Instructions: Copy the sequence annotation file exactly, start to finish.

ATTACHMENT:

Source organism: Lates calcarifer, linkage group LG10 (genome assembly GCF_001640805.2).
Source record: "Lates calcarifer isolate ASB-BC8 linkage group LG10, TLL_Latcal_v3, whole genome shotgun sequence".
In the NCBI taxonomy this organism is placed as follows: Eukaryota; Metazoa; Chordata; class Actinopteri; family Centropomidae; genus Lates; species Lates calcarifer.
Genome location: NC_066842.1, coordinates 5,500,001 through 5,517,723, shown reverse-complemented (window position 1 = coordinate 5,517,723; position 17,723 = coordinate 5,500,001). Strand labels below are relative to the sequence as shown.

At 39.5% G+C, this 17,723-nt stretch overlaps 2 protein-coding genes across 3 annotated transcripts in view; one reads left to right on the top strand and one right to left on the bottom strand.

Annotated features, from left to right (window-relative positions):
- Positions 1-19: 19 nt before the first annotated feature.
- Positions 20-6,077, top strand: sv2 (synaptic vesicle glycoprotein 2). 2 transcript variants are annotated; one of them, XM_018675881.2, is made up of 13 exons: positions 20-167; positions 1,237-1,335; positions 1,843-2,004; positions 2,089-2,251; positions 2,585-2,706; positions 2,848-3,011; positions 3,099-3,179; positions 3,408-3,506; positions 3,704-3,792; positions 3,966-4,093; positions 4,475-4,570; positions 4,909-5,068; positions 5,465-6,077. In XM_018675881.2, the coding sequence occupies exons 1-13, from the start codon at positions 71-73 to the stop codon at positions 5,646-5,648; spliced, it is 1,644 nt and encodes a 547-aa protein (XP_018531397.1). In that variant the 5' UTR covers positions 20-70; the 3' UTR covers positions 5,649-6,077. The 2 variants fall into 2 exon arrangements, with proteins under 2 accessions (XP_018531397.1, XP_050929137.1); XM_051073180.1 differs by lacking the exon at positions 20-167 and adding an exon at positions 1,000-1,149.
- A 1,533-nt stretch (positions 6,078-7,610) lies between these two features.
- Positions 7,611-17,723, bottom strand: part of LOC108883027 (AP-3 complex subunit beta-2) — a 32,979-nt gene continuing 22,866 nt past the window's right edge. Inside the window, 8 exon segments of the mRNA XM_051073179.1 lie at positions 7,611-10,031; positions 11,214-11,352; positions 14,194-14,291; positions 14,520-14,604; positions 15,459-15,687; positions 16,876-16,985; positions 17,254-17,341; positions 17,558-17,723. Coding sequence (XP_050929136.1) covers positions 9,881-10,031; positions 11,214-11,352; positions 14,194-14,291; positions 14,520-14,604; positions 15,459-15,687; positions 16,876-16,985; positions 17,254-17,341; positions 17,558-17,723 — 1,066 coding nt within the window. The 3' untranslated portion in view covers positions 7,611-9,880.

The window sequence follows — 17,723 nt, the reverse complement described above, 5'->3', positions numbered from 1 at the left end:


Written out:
Source organism: Lates calcarifer, linkage group LG10 (genome assembly GCF_001640805.2).
Source record: "Lates calcarifer isolate ASB-BC8 linkage group LG10, TLL_Latcal_v3, whole genome shotgun sequence".
In the NCBI taxonomy this organism is placed as follows: Eukaryota; Metazoa; Chordata; class Actinopteri; family Centropomidae; genus Lates; species Lates calcarifer.
Genome location: NC_066842.1, coordinates 5,500,001 through 5,517,723, shown reverse-complemented (window position 1 = coordinate 5,517,723; position 17,723 = coordinate 5,500,001). Strand labels below are relative to the sequence as shown.

At 39.5% G+C, this 17,723-nt stretch overlaps 2 protein-coding genes across 3 annotated transcripts in view; one reads left to right on the top strand and one right to left on the bottom strand.

Annotated features, from left to right (window-relative positions):
- Positions 1-19: 19 nt before the first annotated feature.
- Positions 20-6,077, top strand: sv2 (synaptic vesicle glycoprotein 2). 2 transcript variants are annotated; one of them, XM_018675881.2, is made up of 13 exons: positions 20-167; positions 1,237-1,335; positions 1,843-2,004; positions 2,089-2,251; positions 2,585-2,706; positions 2,848-3,011; positions 3,099-3,179; positions 3,408-3,506; positions 3,704-3,792; positions 3,966-4,093; positions 4,475-4,570; positions 4,909-5,068; positions 5,465-6,077. In XM_018675881.2, the coding sequence occupies exons 1-13, from the start codon at positions 71-73 to the stop codon at positions 5,646-5,648; spliced, it is 1,644 nt and encodes a 547-aa protein (XP_018531397.1). In that variant the 5' UTR covers positions 20-70; the 3' UTR covers positions 5,649-6,077. The 2 variants fall into 2 exon arrangements, with proteins under 2 accessions (XP_018531397.1, XP_050929137.1); XM_051073180.1 differs by lacking the exon at positions 20-167 and adding an exon at positions 1,000-1,149.
- A 1,533-nt stretch (positions 6,078-7,610) lies between these two features.
- Positions 7,611-17,723, bottom strand: part of LOC108883027 (AP-3 complex subunit beta-2) — a 32,979-nt gene continuing 22,866 nt past the window's right edge. Inside the window, 8 exon segments of the mRNA XM_051073179.1 lie at positions 7,611-10,031; positions 11,214-11,352; positions 14,194-14,291; positions 14,520-14,604; positions 15,459-15,687; positions 16,876-16,985; positions 17,254-17,341; positions 17,558-17,723. Coding sequence (XP_050929136.1) covers positions 9,881-10,031; positions 11,214-11,352; positions 14,194-14,291; positions 14,520-14,604; positions 15,459-15,687; positions 16,876-16,985; positions 17,254-17,341; positions 17,558-17,723 — 1,066 coding nt within the window. The 3' untranslated portion in view covers positions 7,611-9,880.

The window sequence follows — 17,723 nt, the reverse complement described above, 5'->3', positions numbered from 1 at the left end: